Becoming a Grinch Saved Christmas

I’m learning – albeit very slowly – that the more I try to control something, the less it works. In this case, it’s the holidays. Apparently, along with “accepting change can be okay,” learning to “let go” is apparently one of my karmic lessons to learn.

I’ve struggled, more and more over the past several years, to feel christmassy and holiday cheer-y at the proper times. I love this time of year, but not when it is a struggle just to be happy. Last year I was really determined to not be depressed. I wanted that bright and happy feeling, damnit! I decorated and played the right music and baked plenty of cookies with Munchkin and then we made plates and gave them all away. We read Christmas stories from my childhood and talked about all the different meanings and ways that people celebrate. We visited Santa, and made gifts for all our family members.

But nothing worked. I was just going through the motions and it was my most depressing Thanksgiving-to-Christmas run to date. I feel guilty. I feel cheated, but I also think I’m depriving my children of the joy I experienced as a child. It’s hard to step back and let joy to manifest spontaneously when you’re working so hard just to feel it.

The Grinch Saved Christmas 2

Celebrating the holidays has gotten complicated over the past several years. First off – we celebrate Solstice, not Christmas. It has made for an interesting blend of honoring traditions and finding ways to make the holiday meaningful in our own way. Secondly, we – well, really I – ended up taking on the role of organizing where we’re at on what days/hours and with which pieces of the family. The Engineer is an only child, and on my side, for several years, I was the only one with kids. Not all the sides necessarily mix well.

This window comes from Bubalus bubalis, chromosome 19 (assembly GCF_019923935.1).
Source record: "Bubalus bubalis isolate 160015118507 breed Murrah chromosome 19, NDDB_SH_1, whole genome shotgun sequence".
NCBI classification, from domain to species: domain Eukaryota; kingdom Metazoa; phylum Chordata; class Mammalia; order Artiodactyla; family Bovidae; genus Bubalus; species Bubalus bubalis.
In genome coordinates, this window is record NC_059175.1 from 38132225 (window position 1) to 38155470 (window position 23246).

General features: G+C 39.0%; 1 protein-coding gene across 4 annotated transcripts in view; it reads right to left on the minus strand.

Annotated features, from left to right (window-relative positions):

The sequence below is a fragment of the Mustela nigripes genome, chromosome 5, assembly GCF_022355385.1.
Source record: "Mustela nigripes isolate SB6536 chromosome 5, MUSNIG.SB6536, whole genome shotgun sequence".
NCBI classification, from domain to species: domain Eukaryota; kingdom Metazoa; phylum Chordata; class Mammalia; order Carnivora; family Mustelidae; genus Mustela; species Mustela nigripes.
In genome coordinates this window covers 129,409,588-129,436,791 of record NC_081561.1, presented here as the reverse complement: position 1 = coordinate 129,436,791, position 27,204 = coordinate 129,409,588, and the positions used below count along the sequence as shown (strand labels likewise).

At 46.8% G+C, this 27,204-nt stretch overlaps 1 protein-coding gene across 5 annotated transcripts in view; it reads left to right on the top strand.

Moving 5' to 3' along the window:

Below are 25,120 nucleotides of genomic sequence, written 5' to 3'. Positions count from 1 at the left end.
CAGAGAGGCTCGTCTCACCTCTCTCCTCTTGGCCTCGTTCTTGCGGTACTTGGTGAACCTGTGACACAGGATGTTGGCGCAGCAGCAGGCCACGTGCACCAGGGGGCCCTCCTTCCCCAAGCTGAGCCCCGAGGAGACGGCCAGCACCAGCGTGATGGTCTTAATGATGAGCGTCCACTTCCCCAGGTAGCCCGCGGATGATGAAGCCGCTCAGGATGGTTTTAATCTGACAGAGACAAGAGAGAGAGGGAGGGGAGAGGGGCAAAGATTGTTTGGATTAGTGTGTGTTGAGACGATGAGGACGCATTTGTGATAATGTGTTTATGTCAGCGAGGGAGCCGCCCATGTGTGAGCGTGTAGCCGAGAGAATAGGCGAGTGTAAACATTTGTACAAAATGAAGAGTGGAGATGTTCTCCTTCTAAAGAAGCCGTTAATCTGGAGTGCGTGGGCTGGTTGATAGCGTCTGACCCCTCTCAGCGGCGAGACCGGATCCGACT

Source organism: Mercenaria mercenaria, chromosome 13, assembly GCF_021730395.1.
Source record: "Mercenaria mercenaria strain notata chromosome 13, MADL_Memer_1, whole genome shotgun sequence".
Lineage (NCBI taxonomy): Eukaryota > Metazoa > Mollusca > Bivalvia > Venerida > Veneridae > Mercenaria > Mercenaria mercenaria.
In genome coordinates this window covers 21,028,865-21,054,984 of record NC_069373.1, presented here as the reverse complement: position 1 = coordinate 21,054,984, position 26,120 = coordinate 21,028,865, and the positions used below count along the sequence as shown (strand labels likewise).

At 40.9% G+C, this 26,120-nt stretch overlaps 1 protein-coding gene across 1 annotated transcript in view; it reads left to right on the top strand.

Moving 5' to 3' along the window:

By New Year’s Day, I’m always emotionally and physically exhausted. Did I do enough? Is everyone happy? Is so and so happy with how that went? Do all the families feel like they got equal time? So this year, after a Thanksgiving week that left me fervently wishing I could just run away and celebrate on a remote beach with a piña colada, I decided to just give up.

We’d already taken the step of talking to everyone and limiting gifts to children only. The month of December is traditionally a 24 day crafting marathon where I attempt to make everyone something. Inevitably, I finish up at the 11th hour on Christmas Eve. I knew I wasn’t going to be able to do that, this year, with the art show going up. And I also knew that we wouldn’t be able to buy gifts for everyone either. Thankfully, most family members are in the same situation as us – no time, and lots of financial obligations. They loved my mantra of “please give the gift of being debt and stress free,” so I came off as much less a grinch than I had feared.

So for my next trick – I’ve taken a step back and decided not to plan a thing. Not a single, blessed thing.

We got our tree last weekend and set it up. I put lights on it after the first day, but it took a full week to finally coordinate a time where our little family could all hang ornaments. In years past I would have been an anxiety-ridden puddle about that, but it was, strangely, absolutely fine. I do want to make a gingerbread house and cookies with Munchkin, but we’ll see if time – no – the flow – allows. I think snuggling on the couch and reading Christmas stories is a much nicer alternative to a snapping, stressed out Mama who insists on baking. Maybe we can do some more crafty-things. Playing carols on the piano and singing sounds fun too. And as far as family goes… I’ve relinquished all responsibility. They can plan whatever, whenever they want. If it works, we’ll show up.